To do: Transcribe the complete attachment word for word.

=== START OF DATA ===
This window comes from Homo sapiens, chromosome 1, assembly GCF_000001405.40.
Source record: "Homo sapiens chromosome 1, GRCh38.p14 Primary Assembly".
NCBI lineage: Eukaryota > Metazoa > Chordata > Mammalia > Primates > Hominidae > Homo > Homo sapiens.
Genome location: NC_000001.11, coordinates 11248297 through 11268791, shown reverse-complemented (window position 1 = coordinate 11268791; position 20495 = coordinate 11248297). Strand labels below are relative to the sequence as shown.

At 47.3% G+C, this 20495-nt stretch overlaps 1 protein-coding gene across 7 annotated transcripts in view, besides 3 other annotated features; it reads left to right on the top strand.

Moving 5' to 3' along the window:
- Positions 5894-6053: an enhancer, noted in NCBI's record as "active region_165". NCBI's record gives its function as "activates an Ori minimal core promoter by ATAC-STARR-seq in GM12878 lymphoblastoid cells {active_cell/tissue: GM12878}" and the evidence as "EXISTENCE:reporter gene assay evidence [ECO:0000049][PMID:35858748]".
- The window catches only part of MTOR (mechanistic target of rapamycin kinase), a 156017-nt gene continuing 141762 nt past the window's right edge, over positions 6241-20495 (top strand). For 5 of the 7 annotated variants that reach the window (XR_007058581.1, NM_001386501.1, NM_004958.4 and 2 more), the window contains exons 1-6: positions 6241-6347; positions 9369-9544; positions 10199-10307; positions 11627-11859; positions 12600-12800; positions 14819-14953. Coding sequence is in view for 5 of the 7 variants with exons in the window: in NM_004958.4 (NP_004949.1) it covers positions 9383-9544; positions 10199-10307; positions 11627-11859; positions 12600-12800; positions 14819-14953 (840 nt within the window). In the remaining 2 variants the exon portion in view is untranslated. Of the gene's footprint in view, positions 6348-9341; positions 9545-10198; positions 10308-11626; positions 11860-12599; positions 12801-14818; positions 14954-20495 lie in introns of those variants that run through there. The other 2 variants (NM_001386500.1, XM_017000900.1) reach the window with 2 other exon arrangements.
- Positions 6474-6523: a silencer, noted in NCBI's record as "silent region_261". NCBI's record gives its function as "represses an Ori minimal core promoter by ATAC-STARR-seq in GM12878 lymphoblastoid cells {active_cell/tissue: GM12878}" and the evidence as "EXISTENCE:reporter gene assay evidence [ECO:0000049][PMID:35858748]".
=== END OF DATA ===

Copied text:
This window comes from Homo sapiens, chromosome 1, assembly GCF_000001405.40.
Source record: "Homo sapiens chromosome 1, GRCh38.p14 Primary Assembly".
NCBI lineage: Eukaryota > Metazoa > Chordata > Mammalia > Primates > Hominidae > Homo > Homo sapiens.
Genome location: NC_000001.11, coordinates 11248297 through 11268791, shown reverse-complemented (window position 1 = coordinate 11268791; position 20495 = coordinate 11248297). Strand labels below are relative to the sequence as shown.

At 47.3% G+C, this 20495-nt stretch overlaps 1 protein-coding gene across 7 annotated transcripts in view, besides 3 other annotated features; it reads left to right on the top strand.

Moving 5' to 3' along the window:
- Positions 5894-6053: an enhancer, noted in NCBI's record as "active region_165". NCBI's record gives its function as "activates an Ori minimal core promoter by ATAC-STARR-seq in GM12878 lymphoblastoid cells {active_cell/tissue: GM12878}" and the evidence as "EXISTENCE:reporter gene assay evidence [ECO:0000049][PMID:35858748]".
- The window catches only part of MTOR (mechanistic target of rapamycin kinase), a 156017-nt gene continuing 141762 nt past the window's right edge, over positions 6241-20495 (top strand). For 5 of the 7 annotated variants that reach the window (XR_007058581.1, NM_001386501.1, NM_004958.4 and 2 more), the window contains exons 1-6: positions 6241-6347; positions 9369-9544; positions 10199-10307; positions 11627-11859; positions 12600-12800; positions 14819-14953. Coding sequence is in view for 5 of the 7 variants with exons in the window: in NM_004958.4 (NP_004949.1) it covers positions 9383-9544; positions 10199-10307; positions 11627-11859; positions 12600-12800; positions 14819-14953 (840 nt within the window). In the remaining 2 variants the exon portion in view is untranslated. Of the gene's footprint in view, positions 6348-9341; positions 9545-10198; positions 10308-11626; positions 11860-12599; positions 12801-14818; positions 14954-20495 lie in introns of those variants that run through there. The other 2 variants (NM_001386500.1, XM_017000900.1) reach the window with 2 other exon arrangements.
- Positions 6474-6523: a silencer, noted in NCBI's record as "silent region_261". NCBI's record gives its function as "represses an Ori minimal core promoter by ATAC-STARR-seq in GM12878 lymphoblastoid cells {active_cell/tissue: GM12878}" and the evidence as "EXISTENCE:reporter gene assay evidence [ECO:0000049][PMID:35858748]".